8. In The Realm Of Supernatural Powers – As a result of such severe penance he also gains various supernatural powers such as Vaikriyalabdhi “power to change forms at will”, Āhārakalabdhi “Power to assume a fine form that can travel to other regions at great speeds comparable to the speed of light”, Cāraṇalabdhi “Power to fly like a bird”, Kṣīrāsravalabdhi “Power to generate inexhaustible supply of foods and fluids”, etc, which he remains aloof to. ix

9. Freedom From Desire – Having attained equanimity of mind, the aspirant practitioner “kṣapaka” develops an attitude of indifference and accepts limitless fast. At this stage, he has no desire left for any kinds of earthly or heavenly pleasures and aims at spiritual emancipation and final liberation only.x

10. The Result – By practising Iṅginīmaraṇa like this, some aspirant practitioners “kṣapakas” liberate altogether and become free from all mundane miseries while others gain rebirths in Vaimānika heavens. xi

i “Pavvajjāe suddho uvasampajjittu liṅgakappaṁ ca |

Pavayaṇamogāhittā viṇayasamādhīe viharittā ||” – Ibid, verse 2025.

ii “Appovayāravekkhaṁ parovavayārūṇamigiṇīmaraṇaṁ ||”

Gommaṭasāra ‘Karmakāṇḍa’, 61.

iii “ṇippāditā sagaṇaṁ iṅgiṇīvidisādhaṇāe pariṇamiyā |

Sidimāruhittu bhāviya appāṇaṁ sallihittāṇaṁ ||” – Bhagavatī Ārādhanā, verse 1926.

iv “Puvvuttāṇi taṇāṇi ya jacittā thaṇḍallami puvvutte |

Jadan,āe santharittā uttarasiramadhavā puvvasiraṁ ||” – Ibid, verse 2030.

v “Pariyāigamālociya aṇujaṇittā disaṁ mahajaṇassa |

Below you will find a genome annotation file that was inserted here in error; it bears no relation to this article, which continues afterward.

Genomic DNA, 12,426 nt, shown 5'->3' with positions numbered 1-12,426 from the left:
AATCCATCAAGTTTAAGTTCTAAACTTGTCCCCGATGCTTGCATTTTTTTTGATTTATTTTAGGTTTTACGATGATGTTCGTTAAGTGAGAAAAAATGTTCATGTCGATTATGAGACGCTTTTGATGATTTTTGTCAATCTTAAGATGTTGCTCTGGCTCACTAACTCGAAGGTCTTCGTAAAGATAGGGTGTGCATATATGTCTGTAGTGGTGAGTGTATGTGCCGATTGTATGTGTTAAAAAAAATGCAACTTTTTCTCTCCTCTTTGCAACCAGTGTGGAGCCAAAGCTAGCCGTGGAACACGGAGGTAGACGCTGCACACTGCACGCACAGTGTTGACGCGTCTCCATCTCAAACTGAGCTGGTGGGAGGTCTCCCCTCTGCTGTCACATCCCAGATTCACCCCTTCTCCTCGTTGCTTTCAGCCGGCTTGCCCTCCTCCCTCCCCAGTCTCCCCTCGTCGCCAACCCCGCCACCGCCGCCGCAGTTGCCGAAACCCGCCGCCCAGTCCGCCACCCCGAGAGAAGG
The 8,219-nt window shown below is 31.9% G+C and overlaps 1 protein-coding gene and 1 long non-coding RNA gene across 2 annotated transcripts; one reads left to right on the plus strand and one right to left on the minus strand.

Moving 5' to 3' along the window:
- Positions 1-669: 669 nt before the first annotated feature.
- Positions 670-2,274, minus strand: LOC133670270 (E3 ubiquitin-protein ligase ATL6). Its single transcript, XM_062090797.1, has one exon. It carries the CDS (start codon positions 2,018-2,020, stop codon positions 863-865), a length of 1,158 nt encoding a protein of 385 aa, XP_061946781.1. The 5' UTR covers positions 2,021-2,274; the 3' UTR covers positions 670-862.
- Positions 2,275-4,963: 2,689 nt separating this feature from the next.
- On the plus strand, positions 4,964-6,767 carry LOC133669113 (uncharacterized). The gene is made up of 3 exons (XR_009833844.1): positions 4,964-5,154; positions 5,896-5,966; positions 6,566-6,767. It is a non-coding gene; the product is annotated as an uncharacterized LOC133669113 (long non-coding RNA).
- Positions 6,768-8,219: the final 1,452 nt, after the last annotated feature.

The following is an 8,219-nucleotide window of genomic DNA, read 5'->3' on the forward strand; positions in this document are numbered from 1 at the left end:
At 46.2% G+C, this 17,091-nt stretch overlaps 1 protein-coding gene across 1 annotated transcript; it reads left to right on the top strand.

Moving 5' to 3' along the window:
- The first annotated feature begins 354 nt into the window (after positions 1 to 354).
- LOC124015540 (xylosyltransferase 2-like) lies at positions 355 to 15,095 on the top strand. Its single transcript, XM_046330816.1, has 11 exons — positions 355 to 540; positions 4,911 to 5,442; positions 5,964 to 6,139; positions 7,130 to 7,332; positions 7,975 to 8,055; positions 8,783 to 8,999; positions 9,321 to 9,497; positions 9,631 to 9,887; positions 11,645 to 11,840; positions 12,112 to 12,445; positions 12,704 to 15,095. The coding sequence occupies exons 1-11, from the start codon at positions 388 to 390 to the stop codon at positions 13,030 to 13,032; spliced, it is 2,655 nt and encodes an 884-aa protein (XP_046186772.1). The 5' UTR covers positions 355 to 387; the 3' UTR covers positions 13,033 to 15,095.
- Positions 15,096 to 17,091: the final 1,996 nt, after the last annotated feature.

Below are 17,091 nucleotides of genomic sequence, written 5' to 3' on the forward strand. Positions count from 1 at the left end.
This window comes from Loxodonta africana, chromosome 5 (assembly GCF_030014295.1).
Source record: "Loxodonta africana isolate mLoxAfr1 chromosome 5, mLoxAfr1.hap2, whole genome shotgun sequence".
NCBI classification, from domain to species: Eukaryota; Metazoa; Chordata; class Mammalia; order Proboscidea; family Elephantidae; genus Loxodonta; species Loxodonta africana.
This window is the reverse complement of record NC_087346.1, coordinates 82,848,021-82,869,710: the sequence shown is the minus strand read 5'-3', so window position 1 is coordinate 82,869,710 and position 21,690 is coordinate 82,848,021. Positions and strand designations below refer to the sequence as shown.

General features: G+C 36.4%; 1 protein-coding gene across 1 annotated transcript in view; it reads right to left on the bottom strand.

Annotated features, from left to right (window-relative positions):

Tividheṇa khamāvittā abākabuḍḍhāulaṁ gacchaṁ ||

Evaṁ ca ṇikkamittā anto bāhiṁ va thaṇḍile joge |

Puḍhavīsilamae vā0 appāṇaṁ ṇijjave ekko ||” – Ibid, verses 1927, 1929.

vi A. “Arahādiantigaṁ to kiccā ālocaṇaṁ suparisuddhaṁ |

Daṁsaṇaṇa=ṇacarittaṁ parisāredūṇa ṇissesaṁ || – Ibid, verse 2032.

B. “Savvaṁ āhāravidhiṁ jāvajjīvāe vosirittāṇaṁ |

Vosaridūṇa asesaṁ abbhantarabāhire ganthe ||” – Ibid, verse 1933.

vii “savveviṇijjiṇinto pariṣahe dnidibaleṇa sañjutto |

Lessāe virujjhanto dhammaṁ jjhāṇaṁ uvaṇmittā ||” – Ibid, verse 2034.

viii “Bībhatthabhīmadarisaṇaviguvvidā bhūdarakkhasapisāyā |

Khobhijjo jadi vi tayaṁ ṇa so sambhamaṁ kuṇai ||” – Ibid, verse 2039.

ix “Veuvvaṇamāhārayacāraṇakhīrāsavādiladdhīsu |

Tavasā uppaṇṇāsu vi virāgabhāveṇa sevadi so ||” – Ibid, verse 2052.

x “Bhattapaiṇṇā Iṅgiṇi Pāuvagamaṇāṇi jāṇi maraṇāṇi |

Aṇṇe vi evamādī bodhavvā ṇiravakaṅkhāṇi ||” – Mūlācāra, verse 349.

xi “Evamadhakkhādavidiṁ sādhittā iṅgiṇīṁ dhudakilesā |

Sijjhanti kei keī havanti devā vimāṇesu ||” – Bhagavatī Ārādhana, verse 2055.